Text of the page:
Two nurses employed by the NHS Trust worked in a ward dealing with patients suffering from dementia, depression or anxiety. Both were very long serving employees with no prior disciplinary record.
They were accused by a colleague of tying an agitated and aggressive patient to a chair with a sheet on a date in September 2009.
After a preliminary investigation meeting, the nurses were suspended pending further investigation for "alleged assault of a client". A week later, the employer decided to refer the matter to the police to investigate and put its own internal investigations on hold in the meantime. The police confirmed a month later that they did not intend to take any action.
The disciplinary investigation was recommenced and ultimately concluded with recommendations that the nurses should be subject to "performance development review training and some disciplinary sanction". However the nurses ultimately were eventually dismissed for assault, negligence and professional misconduct – though no "malicious intent" was alleged to have been present. The dismissals occurred some six months after the event in question during the whole of which time they had been suspended.
There was an appeal panel review of the dismissals but this did not re-hear the evidence and it upheld the original decision.
An employment tribunal found that the nurses had been unfairly dismissed.
It noted that the dismissal of a qualified nurse in such circumstances was a career-changing decision as the nurses might not be able to find further employment within their profession. Any evidence of misconduct justifying dismissal in the circumstances had to be "clear and cogent".
The tribunal identified various substantive and procedural defects in the employer’s handling of the cases:
- The dismissing manager’s conclusion that the act of tying the chair to the adjacent table was a physical assault was wrong and unreasonable and that in light of all the evidence, no reasonable employer could have concluded the patient had been tied down
- While a reason cited for dismissal had been "negligence", no such accusation had ever been made of the nurses
- Delay in the conduct of the disciplinary process
- Failure to obtain the first written statement of the colleague who had reported the incident, and whose account arguably differed from the evidence given at the hearing
- The carrying out of an attempted reconstruction of the events in question without involving the nurses
In the round, the tribunal found that the employer did not have sufficient evidence from an adequate investigation to ground the belief that misconduct had occurred.
Further, though the hospital's decision to suspend the nurses and refer the matter to the police may not seem unreasonable, the tribunal held that suspension may not have been necessary and it was particularly unnecessary to involve the police.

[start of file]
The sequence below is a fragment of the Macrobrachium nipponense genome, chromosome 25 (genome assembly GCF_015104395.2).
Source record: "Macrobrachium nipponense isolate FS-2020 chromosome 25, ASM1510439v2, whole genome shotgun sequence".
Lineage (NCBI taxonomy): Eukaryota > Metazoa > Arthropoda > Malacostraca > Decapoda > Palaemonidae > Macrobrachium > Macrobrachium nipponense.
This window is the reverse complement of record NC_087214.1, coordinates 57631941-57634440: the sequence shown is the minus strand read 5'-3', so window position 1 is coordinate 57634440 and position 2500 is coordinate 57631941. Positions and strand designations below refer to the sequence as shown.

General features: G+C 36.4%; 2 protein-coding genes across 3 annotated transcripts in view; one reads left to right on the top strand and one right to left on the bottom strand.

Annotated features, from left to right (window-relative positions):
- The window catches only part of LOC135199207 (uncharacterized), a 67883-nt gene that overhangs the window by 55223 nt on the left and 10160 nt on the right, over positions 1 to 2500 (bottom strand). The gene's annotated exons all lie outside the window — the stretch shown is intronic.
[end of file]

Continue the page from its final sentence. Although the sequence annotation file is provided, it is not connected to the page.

The EAT, however, overturned the finding of unfair dismissal. It stated that, although the tribunal had properly directed itself in law, it had in fact substituted its own view for that of the employer, both in concluding that there had been procedural defects, and in its finding that no reasonable employer could have found that the patient had been tied up in the way alleged.
Court of Appeal judgment
On hearing the employees’ appeal, the Court of Appeal held that original tribunal decision should be reinstated.
Given that a likely consequence of dismissal was to place the ability of the nurses to pursue their chosen careers at stake, the employer was obliged to ensure that a fair procedure was adopted and that the evidence of misconduct was clear and cogent.
The tribunal had been entitled to find that the attempted reconstruction, or "experiment" without the employees involved, given the importance the dismissing manager attached to the exercise, was an aspect of unfair procedure and the appeal had done nothing to rectify that unfairness.
Furthermore the tribunal had been entitled to find in the circumstances that the failure by the employer to obtain and produce the original written statement from the key witness was another element of unfairness given that it contained evidence of assistance to the employees.
As a footnote, the Court of Appeal expressed concern about the "almost automatic response of many employers to allegations of this kind to suspend the employees concerned, and to forbid them from contacting anyone, as soon as a complaint is made, and quite irrespective of the likelihood of the complaint being established".
Suspension should not be a "knee jerk reaction" to an accusation – indeed for an employer to approach suspension in such a way would be to breach the duty of trust and confidence to the employee. Suspension can have a profound and damaging impact on the suspended employee so the reasonable employer should in each and every case consider whether suspension is truly appropriate.
Furthermore employers should give very careful consideration to the question of whether behaviour that comes to their attention can reasonably be classified as "criminal" before referring the matter to the police. There is a balance to be struck between open and transparent conduct on the part of the employer and the duties owed to long-serving employees. On any reasonable interpretation of the facts in the present case, no criminal behaviour could reasonably be thought to have occurred.